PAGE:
Most U.S. taxpayers can go forward with filing their tax returns as early as Jan. 30, but a few will have to wait until closer to the April 15 deadline to file, according to the IRS.
The IRS originally planned to began accepting tax returns as early as Jan. 22, but some late changes to the U.S. tax law under the American Tax Relief Act went into effect this month, pushing the opening date to the end of January, IRS spokesman Mark Hanson said.
The act required IRS employees to change several forms and instructions and make changes to its processing system before the agency can begin accepting tax returns.
About 120 million household can probably go forward with filing returns this month including people affected by the Alternative Minimum Tax patch and those claiming deductions for local and state sales tax, educators' expenses and higher education, the spokesman said.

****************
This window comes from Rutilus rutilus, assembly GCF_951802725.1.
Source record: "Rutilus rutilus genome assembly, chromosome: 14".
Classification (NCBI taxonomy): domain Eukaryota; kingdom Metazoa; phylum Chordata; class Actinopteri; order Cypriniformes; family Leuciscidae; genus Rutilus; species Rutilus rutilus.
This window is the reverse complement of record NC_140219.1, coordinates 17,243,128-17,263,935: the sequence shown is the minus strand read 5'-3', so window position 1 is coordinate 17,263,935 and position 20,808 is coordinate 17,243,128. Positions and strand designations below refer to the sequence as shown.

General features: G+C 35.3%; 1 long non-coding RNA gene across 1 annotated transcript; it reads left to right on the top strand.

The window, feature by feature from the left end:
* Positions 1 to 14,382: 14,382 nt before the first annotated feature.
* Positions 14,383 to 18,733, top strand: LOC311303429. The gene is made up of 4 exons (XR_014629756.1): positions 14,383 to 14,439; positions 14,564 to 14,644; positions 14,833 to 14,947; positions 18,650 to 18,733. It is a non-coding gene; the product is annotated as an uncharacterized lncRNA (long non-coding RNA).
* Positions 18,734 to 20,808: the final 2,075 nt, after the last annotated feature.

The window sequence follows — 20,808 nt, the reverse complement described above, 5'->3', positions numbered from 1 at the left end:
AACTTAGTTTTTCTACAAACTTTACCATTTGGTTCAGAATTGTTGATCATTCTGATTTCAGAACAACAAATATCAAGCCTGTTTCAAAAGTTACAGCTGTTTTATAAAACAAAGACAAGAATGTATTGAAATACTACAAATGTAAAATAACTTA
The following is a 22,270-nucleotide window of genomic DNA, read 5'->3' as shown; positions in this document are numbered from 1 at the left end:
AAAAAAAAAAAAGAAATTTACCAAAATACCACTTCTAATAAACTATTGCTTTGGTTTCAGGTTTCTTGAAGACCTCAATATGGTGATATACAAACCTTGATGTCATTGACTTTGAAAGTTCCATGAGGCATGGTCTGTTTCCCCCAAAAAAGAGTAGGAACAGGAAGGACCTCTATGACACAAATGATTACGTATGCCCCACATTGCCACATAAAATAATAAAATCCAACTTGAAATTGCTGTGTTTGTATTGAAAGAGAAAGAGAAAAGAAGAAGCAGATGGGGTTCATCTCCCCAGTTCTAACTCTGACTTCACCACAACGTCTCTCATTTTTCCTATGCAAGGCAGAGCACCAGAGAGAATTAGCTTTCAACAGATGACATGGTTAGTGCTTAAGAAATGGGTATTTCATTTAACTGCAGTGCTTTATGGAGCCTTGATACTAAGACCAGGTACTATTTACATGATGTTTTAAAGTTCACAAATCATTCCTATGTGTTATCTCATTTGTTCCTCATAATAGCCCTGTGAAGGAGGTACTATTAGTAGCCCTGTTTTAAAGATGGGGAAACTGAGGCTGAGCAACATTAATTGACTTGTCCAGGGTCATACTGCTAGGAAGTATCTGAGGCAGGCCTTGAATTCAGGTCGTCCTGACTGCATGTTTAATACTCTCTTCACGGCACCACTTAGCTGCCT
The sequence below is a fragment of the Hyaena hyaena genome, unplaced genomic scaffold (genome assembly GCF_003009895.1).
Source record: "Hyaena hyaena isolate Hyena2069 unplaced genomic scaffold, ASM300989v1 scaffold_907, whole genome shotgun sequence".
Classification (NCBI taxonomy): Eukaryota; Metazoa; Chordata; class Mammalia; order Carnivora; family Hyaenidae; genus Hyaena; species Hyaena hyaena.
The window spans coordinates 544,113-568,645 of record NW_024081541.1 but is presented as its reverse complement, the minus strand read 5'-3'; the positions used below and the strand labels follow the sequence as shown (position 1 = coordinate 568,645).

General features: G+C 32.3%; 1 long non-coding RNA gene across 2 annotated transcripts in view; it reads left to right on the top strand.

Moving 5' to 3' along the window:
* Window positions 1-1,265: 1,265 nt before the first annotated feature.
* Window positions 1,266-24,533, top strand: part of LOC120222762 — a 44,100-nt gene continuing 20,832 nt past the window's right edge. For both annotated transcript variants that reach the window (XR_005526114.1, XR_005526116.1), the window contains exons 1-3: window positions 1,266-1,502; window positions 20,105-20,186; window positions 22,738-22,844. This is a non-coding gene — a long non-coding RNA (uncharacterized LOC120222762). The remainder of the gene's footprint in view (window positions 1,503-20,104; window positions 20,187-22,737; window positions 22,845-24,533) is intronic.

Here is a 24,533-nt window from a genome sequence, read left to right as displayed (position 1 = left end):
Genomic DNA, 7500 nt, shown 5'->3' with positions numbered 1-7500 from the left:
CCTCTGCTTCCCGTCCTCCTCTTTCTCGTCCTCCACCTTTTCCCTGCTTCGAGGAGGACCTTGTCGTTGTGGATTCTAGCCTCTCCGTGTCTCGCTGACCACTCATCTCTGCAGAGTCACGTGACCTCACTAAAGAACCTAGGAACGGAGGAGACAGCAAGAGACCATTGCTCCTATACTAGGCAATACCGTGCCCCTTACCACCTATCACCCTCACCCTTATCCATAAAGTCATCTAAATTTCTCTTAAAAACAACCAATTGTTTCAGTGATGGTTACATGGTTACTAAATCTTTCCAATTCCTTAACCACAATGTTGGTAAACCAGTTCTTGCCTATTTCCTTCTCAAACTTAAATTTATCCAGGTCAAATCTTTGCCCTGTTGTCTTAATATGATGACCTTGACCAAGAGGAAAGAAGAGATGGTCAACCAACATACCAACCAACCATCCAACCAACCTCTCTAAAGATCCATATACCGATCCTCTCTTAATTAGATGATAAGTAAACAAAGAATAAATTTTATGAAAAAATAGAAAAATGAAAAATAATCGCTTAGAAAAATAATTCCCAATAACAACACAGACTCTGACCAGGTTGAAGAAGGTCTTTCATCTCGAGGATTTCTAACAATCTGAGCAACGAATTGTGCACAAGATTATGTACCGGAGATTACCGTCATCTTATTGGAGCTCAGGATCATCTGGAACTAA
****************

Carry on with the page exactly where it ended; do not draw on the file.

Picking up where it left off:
Those with more complicated filings will probably have to wait until February or March or file for a extension and pay later this year, the IRS notes.
People who typically do this are those who claim residential energy credits, depreciation of property and general business credits, according to an IRS release.
Hanson said the IRS is working with tax software companies and tax preparers to avoid delays and mixups.
Whenever you file, the IRS recommends filing electronically. Taxpayers will receive their refunds much faster by using e-file with direct deposit. Last year more than 80 percent of taxpayers filed electronically. For more information visit IRS.gov.